Why Are My Scones Like Cake
Scones

Why Are My Scones Like Cake

  • June 22, 2022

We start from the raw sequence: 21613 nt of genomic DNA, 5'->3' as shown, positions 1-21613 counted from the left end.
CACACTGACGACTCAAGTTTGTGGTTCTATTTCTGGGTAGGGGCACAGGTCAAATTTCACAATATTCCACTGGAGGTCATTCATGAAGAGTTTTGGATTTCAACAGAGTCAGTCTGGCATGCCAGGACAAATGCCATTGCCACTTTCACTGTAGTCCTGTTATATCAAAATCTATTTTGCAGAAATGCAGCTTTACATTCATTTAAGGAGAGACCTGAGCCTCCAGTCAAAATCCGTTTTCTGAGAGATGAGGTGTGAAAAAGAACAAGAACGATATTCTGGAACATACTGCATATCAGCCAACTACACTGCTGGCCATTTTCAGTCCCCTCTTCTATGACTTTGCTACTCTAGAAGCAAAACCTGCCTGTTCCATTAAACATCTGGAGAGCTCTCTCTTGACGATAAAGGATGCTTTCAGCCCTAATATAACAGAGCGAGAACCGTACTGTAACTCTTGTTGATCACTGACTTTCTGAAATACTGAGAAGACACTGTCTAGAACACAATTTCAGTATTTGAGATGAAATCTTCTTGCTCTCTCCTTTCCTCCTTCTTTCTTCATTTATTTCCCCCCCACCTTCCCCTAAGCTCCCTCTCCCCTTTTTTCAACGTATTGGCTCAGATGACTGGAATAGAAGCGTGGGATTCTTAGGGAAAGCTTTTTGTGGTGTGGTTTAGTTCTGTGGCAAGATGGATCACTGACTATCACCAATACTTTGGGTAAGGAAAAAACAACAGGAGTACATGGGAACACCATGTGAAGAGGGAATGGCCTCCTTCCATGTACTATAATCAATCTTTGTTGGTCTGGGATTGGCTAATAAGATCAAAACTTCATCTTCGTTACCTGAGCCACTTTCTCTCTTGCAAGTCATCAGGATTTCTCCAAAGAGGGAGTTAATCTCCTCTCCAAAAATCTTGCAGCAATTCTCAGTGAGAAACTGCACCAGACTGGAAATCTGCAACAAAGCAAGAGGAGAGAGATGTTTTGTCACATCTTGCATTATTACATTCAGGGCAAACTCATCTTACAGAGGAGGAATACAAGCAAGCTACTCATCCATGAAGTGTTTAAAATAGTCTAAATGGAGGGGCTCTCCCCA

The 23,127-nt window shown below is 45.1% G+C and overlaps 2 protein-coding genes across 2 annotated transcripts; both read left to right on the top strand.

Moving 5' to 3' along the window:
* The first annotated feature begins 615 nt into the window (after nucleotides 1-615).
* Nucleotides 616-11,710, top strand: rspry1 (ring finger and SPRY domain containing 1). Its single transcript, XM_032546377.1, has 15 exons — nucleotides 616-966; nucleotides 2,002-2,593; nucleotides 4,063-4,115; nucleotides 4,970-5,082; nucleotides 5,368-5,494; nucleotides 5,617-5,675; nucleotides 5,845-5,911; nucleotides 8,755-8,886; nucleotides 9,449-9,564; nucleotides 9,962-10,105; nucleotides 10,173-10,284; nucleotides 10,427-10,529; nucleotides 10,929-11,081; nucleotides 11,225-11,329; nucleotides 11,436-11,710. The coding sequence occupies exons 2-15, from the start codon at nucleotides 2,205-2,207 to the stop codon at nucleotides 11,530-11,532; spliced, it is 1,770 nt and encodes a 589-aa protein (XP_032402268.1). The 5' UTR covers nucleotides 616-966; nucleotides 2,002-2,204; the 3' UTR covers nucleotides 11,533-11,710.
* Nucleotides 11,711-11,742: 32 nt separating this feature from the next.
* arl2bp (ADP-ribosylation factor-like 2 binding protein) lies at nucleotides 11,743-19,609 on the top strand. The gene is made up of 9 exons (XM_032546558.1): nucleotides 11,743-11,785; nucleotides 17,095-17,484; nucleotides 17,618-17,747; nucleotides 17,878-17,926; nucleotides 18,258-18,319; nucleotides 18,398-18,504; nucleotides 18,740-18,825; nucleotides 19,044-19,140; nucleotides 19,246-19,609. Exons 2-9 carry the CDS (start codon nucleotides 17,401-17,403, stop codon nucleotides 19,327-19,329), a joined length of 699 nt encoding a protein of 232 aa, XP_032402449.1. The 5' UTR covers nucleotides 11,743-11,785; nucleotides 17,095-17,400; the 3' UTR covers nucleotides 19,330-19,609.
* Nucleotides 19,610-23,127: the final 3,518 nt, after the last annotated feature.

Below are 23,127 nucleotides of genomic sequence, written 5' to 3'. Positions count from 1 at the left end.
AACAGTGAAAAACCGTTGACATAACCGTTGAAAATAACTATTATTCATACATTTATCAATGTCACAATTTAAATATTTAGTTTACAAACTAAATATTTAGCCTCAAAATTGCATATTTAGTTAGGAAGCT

We’re going to tell you which steps are crucial (don’t skip the rubbing in of the butter) and which can be flexed!These scones are round, almost cylinder like shaped, often with a curved on the outside.They don’t have to be round anymore and come in various shapes, sizes and even flavors.Compare a ‘typical’ British scones to an American one and you’ll likely notice a difference in size, sweetness and absence (or presence) of fillings.But, biscuits tend to be savoury, even salty, whereas most scones are more neutral, or slightly sweet.Classic British scones in the UK, eaten with clotted cream & jam.You can tear a chunk from a baguette, but it won’t break or fall apart easily.The reason these breads behave this way is because of the formation of a gluten network.These breads are kneaded extensively, or left to rest for long periods of time.When making scones on the other hand, you do NOT want this gluten network to form.The absence of a gluten network helps keep a scone flaky.Another important factor contributing to the flakiness is the presence of pockets of fat.Fat prevents proteins, but also starches in the flour from coming together and forming a structure.In the oven, these leavening agents will react and form carbon dioxide, a gas.To create a nice, light texture, it’s also important to add the right amount of liquid.You can use baking soda if you’ve added an acidic ingredient to the dough (e.g. buttermilk, vinegar, lemon juice).Savory scones, these do start to show overlaps with the American biscuit!Step one of most scones recipes tends to be to: rub in the butter (or other type of solid fat) into the flour.Most commonly you’ll find recipes using butter, margarine, lard, or shortening.They can all make a good scone, with slight differences in texture.The liquid oil won’t be able to make those larger pockets of fat.As we’ll learn in the next step, overmixing only becomes a problem once water joins the party.As such, you can rub in the fat by hand, but you might just as well use a food processor, or a stand mixer for instance.For a gluten network to form, you need water, time and kneading.Water ensures the protein molecules can move freely, to find each other and interact.When kneading a dough, you’re actively helping the gluten network to form.It’s why any scone recipe will caution you against extensive kneading or mixing once you’ve added the water.As soon as the dough starts to come together, stop the mixer and continue by hand.Keep in mind though that some fillings help improve the flakiness of a scone, whereas other can do the exact opposite!Generally speaking, fat-based fillings will be easy to incorporate without ruining the texture.Water based, very liquid fillings on the other hand, should be handled with care.Therefore, cheese will serve a similar function as the butter in your scone, it will help keep it crumbly and light.The more you knead and break it, the more moisture will be released and the more the scone will be affected.A good fruit we found is cranberries, they barely release any moisture when they’re uncooked!If you do want to add more moist fruit, reduce the amount of milk you’re adding.If there are still large clumps of flour or pockets with a lot of water, it won’t hold together in those areas.If you double the amount of butter in our recipe, they’ll turn out more like cookies (we tested it for you).Keep in mind that after rubbing in the fat into the flour, it should give a crumbly texture.Using milk instead of water can give a slightly browner scone and a little (but not much) extra flavor.If your scones barely rise in the oven, reconsider the amount of water you’ve added.If you’re using baking soda, take care that you’ve added at least one sour ingredient (e.g. buttermilk).By now, it’s hopefully clear that you do have a lot of creative freedoms when making scones.This ensures an even distribution of the fat and the creation of those buttery pockets.Top left : substitutes milk for water, a little bland in color, but identical taste-wise.Bottom two : contain twice the amount of butter, turned out more like cookies than scones! .